Rich people, poor people

Mayor Bloomberg’s interesting framing of how rich people bring more money to the city’s budget, which helps the many poor people living in the city (yes, despite all the frenzy about hipsters in NY, 46% of New Yorkers’s live under 150% of the federal poverty threshold, or less than $35,775 for a family of four).

“Other cities have much lower inequality levels,” Mr. Bloomberg’s press secretary, Marc LaVorgna, said, citing Detroit and Camden, N.J. “Are those better places for low-income families to live? Or would they be better off if they had more wealthy people, and a larger income gap, to provide a larger tax base to support a police department that keeps low income communities safe, funds good public schools and pays for a vast social services network like we do in New York City?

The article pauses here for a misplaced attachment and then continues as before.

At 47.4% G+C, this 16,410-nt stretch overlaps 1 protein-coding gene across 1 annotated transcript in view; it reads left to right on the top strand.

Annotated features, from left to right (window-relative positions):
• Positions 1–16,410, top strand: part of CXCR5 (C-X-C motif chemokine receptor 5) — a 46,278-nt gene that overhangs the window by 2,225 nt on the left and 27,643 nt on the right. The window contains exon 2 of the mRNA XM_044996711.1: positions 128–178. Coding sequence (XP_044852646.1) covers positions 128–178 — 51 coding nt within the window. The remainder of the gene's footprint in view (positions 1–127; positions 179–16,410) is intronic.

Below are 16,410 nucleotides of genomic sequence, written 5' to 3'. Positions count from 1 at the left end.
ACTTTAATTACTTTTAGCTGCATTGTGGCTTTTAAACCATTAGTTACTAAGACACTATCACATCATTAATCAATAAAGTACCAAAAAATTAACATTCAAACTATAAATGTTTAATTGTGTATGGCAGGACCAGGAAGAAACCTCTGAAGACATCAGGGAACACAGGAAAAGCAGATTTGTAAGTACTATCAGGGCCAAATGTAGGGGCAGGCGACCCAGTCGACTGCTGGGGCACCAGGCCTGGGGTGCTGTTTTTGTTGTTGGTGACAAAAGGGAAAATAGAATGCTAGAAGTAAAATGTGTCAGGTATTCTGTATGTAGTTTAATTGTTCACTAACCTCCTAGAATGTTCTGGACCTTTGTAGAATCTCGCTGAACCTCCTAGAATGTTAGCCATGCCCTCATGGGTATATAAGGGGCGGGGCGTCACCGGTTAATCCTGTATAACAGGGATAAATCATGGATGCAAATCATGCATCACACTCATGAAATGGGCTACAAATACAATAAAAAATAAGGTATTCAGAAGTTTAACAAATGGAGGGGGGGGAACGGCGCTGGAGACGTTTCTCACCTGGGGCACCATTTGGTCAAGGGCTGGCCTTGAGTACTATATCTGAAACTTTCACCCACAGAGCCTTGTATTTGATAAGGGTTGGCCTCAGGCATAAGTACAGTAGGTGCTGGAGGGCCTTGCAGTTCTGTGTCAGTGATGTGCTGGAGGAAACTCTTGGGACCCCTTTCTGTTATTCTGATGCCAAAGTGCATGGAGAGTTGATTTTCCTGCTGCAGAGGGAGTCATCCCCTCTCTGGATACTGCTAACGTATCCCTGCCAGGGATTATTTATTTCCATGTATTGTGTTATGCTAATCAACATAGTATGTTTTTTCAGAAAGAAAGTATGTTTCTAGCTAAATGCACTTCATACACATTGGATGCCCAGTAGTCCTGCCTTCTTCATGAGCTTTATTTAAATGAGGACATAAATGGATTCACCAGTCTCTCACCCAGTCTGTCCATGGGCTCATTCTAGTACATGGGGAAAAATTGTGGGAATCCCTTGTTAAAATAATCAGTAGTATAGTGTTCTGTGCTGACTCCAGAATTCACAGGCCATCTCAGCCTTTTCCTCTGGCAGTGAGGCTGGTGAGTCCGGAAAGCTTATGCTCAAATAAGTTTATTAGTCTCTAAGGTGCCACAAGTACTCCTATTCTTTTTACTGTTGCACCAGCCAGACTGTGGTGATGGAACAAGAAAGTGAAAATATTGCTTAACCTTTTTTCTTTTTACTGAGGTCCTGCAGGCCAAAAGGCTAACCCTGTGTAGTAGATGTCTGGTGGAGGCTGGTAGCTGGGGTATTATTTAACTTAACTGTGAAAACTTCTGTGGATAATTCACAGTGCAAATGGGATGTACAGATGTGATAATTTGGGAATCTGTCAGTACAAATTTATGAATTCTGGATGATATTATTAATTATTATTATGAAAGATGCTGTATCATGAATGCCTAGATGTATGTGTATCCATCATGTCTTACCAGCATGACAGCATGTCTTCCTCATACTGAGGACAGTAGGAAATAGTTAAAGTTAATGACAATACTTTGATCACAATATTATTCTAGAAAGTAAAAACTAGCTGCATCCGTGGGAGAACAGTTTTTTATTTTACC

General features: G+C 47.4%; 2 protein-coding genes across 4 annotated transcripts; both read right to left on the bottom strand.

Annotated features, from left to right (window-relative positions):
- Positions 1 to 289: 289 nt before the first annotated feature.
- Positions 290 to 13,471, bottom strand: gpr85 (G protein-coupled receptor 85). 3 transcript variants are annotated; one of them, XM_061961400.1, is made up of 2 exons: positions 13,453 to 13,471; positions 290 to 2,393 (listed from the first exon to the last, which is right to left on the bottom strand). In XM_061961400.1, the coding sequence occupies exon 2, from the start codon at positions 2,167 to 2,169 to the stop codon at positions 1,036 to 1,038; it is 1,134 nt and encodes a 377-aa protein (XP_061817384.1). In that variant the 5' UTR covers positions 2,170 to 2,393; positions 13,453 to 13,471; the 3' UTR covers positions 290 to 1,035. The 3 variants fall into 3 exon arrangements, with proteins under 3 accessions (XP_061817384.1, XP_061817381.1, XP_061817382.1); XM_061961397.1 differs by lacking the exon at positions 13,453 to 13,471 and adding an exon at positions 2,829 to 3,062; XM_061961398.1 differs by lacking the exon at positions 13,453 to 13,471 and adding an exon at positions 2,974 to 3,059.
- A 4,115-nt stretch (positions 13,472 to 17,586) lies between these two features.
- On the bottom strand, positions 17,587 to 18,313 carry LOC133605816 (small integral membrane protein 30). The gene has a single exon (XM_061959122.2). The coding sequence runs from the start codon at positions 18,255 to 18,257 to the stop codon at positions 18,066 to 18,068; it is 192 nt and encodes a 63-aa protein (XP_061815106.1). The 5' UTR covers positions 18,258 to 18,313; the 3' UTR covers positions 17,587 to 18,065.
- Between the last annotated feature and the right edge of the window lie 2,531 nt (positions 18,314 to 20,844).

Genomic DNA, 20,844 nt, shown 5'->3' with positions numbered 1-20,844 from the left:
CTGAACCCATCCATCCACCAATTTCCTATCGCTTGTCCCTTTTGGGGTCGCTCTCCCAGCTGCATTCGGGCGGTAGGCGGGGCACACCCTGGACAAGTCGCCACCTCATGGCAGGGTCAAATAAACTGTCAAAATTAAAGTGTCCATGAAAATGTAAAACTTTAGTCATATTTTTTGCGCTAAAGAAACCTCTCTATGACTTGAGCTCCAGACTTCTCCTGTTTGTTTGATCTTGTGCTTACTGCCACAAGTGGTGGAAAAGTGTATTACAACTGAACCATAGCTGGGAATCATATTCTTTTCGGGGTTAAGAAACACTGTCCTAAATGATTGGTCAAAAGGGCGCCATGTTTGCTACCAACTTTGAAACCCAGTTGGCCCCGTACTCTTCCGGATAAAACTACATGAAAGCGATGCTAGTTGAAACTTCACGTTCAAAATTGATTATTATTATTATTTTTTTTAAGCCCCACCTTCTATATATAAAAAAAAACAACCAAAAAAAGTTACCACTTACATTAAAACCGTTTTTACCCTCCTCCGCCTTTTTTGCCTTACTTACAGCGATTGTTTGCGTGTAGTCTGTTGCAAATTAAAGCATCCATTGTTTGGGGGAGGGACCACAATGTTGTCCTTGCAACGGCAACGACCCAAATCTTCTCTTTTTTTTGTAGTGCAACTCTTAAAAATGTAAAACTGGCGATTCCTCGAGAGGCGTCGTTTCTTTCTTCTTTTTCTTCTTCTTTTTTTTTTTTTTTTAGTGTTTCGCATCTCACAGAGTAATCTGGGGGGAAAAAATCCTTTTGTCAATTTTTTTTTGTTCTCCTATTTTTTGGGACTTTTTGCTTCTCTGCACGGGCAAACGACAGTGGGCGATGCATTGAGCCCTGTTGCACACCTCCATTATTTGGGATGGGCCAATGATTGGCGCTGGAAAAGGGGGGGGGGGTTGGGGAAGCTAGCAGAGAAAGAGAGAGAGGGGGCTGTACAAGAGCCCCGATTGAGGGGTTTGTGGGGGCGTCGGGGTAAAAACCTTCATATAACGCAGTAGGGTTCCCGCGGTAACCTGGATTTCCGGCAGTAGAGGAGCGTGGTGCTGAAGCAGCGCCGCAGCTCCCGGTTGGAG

New York City is one of a handful of major cities that levy a local income tax on money earned by city residents, but Bloomberg is also talking about the spending that wealthy people do in the city. The latter claim is arguably tenuous (much has been written about whether wealthy people spend more in a local economy than middle-class people, given the nature of consumption patterns). But the tax benefits of income taxes in particular are important, and Bloomberg is right to point out that the more money New Yorkers in (especially rich New Yorkers, since the more you earn the higher your tax rate). Income taxes are also more progressive then property taxes, and less subject to abrupt fluctuations in the property market. In New York for 2013, personal income taxes were the second highest source of tax revenue, after property taxes, and above sales taxes.

So…income inequality driven by the growth of income at the top can be spun as “good” for the city budget, but even a mayor like Bloomberg might want to think twice about using the words inequality and good too close to each other.